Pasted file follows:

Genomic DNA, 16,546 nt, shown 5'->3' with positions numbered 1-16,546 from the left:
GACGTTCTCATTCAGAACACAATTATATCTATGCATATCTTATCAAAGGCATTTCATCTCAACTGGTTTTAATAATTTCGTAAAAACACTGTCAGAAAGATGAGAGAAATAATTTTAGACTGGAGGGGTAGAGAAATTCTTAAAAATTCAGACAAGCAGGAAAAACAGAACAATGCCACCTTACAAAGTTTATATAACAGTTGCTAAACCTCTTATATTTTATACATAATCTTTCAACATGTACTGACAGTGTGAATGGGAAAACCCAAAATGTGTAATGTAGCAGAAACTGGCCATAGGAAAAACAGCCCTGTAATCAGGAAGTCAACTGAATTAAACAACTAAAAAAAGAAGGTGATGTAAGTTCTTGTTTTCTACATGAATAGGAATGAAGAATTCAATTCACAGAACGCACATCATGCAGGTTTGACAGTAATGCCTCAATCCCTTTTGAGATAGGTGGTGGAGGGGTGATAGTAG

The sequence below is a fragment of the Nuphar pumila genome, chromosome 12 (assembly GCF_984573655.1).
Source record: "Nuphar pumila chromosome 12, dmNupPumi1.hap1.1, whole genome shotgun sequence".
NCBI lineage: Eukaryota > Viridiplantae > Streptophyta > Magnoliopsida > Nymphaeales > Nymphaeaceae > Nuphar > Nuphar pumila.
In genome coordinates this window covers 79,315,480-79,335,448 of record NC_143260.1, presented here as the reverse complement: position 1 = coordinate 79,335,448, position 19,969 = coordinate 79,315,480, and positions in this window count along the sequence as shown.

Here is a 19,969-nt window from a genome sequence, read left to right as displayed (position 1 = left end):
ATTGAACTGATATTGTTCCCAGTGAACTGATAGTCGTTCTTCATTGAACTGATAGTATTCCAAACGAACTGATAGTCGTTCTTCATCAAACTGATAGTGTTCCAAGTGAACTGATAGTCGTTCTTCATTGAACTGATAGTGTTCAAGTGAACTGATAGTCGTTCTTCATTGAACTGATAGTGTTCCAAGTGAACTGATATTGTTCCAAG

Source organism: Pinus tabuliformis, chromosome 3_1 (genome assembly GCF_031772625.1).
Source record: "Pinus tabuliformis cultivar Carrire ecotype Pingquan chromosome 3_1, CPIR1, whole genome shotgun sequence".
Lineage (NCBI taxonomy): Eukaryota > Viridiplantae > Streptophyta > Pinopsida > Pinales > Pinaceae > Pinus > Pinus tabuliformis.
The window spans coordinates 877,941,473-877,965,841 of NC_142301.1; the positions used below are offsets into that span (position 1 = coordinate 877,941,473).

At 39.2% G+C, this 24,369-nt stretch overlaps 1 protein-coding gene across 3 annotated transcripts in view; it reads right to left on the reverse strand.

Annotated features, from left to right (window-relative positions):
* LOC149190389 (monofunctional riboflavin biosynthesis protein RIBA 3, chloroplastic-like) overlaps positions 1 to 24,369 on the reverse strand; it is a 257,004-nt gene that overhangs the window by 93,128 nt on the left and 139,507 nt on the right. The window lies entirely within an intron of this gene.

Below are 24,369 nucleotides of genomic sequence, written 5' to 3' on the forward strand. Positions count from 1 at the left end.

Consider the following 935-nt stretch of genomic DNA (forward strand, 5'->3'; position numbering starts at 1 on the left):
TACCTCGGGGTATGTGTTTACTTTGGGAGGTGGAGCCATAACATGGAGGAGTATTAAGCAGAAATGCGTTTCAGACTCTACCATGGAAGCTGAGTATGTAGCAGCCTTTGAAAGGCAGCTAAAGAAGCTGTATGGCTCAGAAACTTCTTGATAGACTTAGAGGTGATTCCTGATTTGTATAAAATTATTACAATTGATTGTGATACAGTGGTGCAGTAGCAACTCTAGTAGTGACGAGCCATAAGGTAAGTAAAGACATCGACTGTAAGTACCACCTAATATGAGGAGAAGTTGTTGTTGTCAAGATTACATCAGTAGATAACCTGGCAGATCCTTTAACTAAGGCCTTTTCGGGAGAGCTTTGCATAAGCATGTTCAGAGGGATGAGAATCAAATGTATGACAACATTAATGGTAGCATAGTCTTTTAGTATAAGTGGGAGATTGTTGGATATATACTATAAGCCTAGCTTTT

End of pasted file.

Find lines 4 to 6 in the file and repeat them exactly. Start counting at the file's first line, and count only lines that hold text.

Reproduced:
Source record: "Nuphar pumila chromosome 12, dmNupPumi1.hap1.1, whole genome shotgun sequence".
NCBI lineage: Eukaryota > Viridiplantae > Streptophyta > Magnoliopsida > Nymphaeales > Nymphaeaceae > Nuphar > Nuphar pumila.
In genome coordinates this window covers 79,315,480-79,335,448 of record NC_143260.1, presented here as the reverse complement: position 1 = coordinate 79,335,448, position 19,969 = coordinate 79,315,480, and positions in this window count along the sequence as shown.